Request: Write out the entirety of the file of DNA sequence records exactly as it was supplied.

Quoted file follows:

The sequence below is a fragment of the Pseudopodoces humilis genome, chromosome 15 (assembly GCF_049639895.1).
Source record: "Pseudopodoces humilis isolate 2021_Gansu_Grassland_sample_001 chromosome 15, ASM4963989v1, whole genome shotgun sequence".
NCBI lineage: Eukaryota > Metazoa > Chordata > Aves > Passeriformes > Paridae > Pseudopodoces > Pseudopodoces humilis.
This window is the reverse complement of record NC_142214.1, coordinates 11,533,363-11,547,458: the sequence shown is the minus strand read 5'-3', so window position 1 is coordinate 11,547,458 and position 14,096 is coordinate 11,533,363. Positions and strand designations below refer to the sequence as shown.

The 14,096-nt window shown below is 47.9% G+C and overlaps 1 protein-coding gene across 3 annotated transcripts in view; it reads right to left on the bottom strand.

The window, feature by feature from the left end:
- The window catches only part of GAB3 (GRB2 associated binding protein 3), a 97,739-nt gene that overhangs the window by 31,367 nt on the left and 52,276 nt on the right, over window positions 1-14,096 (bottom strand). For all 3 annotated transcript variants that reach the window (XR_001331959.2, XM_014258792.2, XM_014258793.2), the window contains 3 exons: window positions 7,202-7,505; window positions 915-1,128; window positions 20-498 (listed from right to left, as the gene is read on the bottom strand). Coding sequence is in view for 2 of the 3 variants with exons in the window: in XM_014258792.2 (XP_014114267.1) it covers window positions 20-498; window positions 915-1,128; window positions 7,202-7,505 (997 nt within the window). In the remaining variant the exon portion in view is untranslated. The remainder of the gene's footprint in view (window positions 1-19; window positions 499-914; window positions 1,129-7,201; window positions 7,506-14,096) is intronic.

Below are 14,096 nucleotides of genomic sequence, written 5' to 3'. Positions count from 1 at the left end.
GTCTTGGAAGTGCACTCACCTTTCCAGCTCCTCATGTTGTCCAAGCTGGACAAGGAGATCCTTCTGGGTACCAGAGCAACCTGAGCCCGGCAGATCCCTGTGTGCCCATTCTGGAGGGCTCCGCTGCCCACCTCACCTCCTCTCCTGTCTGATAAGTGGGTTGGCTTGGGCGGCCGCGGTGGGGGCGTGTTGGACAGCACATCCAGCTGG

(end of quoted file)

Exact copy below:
The sequence below is a fragment of the Pseudopodoces humilis genome, chromosome 15 (assembly GCF_049639895.1).
Source record: "Pseudopodoces humilis isolate 2021_Gansu_Grassland_sample_001 chromosome 15, ASM4963989v1, whole genome shotgun sequence".
NCBI lineage: Eukaryota > Metazoa > Chordata > Aves > Passeriformes > Paridae > Pseudopodoces > Pseudopodoces humilis.
This window is the reverse complement of record NC_142214.1, coordinates 11,533,363-11,547,458: the sequence shown is the minus strand read 5'-3', so window position 1 is coordinate 11,547,458 and position 14,096 is coordinate 11,533,363. Positions and strand designations below refer to the sequence as shown.

The 14,096-nt window shown below is 47.9% G+C and overlaps 1 protein-coding gene across 3 annotated transcripts in view; it reads right to left on the bottom strand.

The window, feature by feature from the left end:
- The window catches only part of GAB3 (GRB2 associated binding protein 3), a 97,739-nt gene that overhangs the window by 31,367 nt on the left and 52,276 nt on the right, over window positions 1-14,096 (bottom strand). For all 3 annotated transcript variants that reach the window (XR_001331959.2, XM_014258792.2, XM_014258793.2), the window contains 3 exons: window positions 7,202-7,505; window positions 915-1,128; window positions 20-498 (listed from right to left, as the gene is read on the bottom strand). Coding sequence is in view for 2 of the 3 variants with exons in the window: in XM_014258792.2 (XP_014114267.1) it covers window positions 20-498; window positions 915-1,128; window positions 7,202-7,505 (997 nt within the window). In the remaining variant the exon portion in view is untranslated. The remainder of the gene's footprint in view (window positions 1-19; window positions 499-914; window positions 1,129-7,201; window positions 7,506-14,096) is intronic.

Below are 14,096 nucleotides of genomic sequence, written 5' to 3'. Positions count from 1 at the left end.
GTCTTGGAAGTGCACTCACCTTTCCAGCTCCTCATGTTGTCCAAGCTGGACAAGGAGATCCTTCTGGGTACCAGAGCAACCTGAGCCCGGCAGATCCCTGTGTGCCCATTCTGGAGGGCTCCGCTGCCCACCTCACCTCCTCTCCTGTCTGATAAGTGGGTTGGCTTGGGCGGCCGCGGTGGGGGCGTGTTGGACAGCACATCCAGCTGG